The Brocade 8000 Switch is a DCB/FCoE switch that delivers server I/O consolidation to data centers. As noted earlier, such devices are basically L2 switches, so the first deployment model for the Brocade 8000 is a topof-rack (ToR) deployment functioning as an Ethernet switch. In this configuration, the Brocade 8000 performs as a standard Ethernet switch providing server connectivity and delivering 10 GbE performance, as shown in Figure 24.

Figure 24. Brocade 8000 top-of-rack Ethernet deployment.

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The most likely deployment scenario for the Brocade 8000 is as top of rack in server I/O environments. In this configuration, the Brocade 8000 offers 10 GbE server connectivity and 8 Gbps Fibre Channel connectivity to shared SAN storage. Using the configuration shown in Figure 25, data centers can simplify server I/O environments with fewer cables and ports. And IT managers can take advantage of the benefits of convergence provided by the Brocade 8000.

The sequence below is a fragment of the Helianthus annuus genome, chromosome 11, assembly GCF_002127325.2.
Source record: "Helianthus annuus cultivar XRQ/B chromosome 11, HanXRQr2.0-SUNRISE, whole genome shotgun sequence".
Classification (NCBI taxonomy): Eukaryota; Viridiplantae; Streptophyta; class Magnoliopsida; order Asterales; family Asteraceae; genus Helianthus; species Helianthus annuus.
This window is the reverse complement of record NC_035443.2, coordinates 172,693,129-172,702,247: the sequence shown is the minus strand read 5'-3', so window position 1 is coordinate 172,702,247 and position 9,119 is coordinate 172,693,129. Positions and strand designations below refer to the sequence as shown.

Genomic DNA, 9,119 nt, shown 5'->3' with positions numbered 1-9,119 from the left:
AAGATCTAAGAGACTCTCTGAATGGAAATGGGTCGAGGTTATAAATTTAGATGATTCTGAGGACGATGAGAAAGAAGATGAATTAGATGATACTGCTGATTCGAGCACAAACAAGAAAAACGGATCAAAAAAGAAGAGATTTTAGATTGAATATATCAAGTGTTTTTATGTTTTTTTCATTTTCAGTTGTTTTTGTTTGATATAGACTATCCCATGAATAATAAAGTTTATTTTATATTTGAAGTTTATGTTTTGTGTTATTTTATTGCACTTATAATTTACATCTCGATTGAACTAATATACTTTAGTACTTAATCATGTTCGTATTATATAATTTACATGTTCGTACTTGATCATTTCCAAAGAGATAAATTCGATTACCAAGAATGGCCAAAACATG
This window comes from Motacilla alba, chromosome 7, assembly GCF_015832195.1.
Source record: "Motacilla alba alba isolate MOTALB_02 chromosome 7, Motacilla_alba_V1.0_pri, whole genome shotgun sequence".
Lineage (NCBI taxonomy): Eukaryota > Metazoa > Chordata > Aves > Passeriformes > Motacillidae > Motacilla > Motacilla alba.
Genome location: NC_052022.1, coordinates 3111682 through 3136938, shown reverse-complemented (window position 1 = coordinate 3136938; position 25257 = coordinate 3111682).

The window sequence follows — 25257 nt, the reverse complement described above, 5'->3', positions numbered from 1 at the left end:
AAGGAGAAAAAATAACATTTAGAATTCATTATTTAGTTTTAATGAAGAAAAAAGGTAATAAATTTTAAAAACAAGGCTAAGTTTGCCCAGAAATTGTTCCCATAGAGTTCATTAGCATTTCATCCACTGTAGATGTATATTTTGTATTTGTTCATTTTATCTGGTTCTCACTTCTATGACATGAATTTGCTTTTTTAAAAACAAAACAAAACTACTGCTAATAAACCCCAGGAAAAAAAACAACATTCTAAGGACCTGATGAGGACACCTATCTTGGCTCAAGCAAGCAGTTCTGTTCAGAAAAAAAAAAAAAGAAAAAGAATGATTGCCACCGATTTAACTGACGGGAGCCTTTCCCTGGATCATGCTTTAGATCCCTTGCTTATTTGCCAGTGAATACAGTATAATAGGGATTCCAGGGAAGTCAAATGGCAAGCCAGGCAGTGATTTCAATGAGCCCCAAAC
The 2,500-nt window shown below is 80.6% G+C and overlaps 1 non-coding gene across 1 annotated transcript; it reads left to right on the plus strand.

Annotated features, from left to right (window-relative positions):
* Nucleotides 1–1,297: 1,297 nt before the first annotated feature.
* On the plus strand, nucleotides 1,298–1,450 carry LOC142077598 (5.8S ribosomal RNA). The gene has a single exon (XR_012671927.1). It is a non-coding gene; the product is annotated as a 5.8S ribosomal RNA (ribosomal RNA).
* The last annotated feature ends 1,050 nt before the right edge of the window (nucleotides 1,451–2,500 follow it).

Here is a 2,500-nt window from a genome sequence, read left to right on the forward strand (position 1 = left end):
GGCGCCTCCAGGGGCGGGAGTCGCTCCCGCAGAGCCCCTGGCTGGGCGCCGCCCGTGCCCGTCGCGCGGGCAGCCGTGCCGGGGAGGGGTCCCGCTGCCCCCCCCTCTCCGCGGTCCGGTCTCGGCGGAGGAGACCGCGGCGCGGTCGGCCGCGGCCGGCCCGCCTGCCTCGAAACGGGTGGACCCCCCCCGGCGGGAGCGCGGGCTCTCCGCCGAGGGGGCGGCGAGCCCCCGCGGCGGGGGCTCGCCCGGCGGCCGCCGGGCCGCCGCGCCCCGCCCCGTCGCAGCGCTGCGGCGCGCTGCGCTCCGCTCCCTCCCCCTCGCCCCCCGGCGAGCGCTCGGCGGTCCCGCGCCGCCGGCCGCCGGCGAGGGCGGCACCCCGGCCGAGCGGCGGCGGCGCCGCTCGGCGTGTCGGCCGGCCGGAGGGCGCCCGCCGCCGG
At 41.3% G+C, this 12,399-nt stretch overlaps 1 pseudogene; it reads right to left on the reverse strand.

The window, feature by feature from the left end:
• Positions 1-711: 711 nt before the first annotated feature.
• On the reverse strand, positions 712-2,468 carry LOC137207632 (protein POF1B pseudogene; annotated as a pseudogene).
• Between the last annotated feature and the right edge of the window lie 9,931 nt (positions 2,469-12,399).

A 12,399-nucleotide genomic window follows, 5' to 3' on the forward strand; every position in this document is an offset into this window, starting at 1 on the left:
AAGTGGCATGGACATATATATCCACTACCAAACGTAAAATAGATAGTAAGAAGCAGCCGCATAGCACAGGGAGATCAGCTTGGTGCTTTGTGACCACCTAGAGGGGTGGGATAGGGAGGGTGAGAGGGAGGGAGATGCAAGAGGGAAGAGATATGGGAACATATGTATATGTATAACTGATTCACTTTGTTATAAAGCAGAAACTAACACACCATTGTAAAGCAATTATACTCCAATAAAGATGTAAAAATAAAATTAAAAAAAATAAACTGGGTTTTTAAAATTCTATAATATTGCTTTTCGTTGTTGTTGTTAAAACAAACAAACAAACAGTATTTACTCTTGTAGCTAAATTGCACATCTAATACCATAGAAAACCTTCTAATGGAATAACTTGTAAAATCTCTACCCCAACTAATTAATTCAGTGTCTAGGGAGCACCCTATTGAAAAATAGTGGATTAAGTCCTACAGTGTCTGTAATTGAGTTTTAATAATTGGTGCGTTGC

Figure 25. Top-of-rack Brocade 8000 in a server I/O environment.

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End of Row
The Brocade FCOE10-24 Blade is a DCB/FCoE blade for the Brocade DCX or DCX-4S Backbone. It brings DCB/FCoE capabilities to the backbone platforms and enables end-of-row (EoR) convergence, shown in Figure 25. It uses a built-in FCoE hardware engine to deliver Fibre Channel data to SANs using external FC ports available on other blades on the Brocade DCX. With 24 x 10 GbE ports, the FCOE10-24 also enables high-performance server connectivity.

Figure 25. Brocade FCOE10-24 Blade in an end-of-row DCB/FCoE deployment.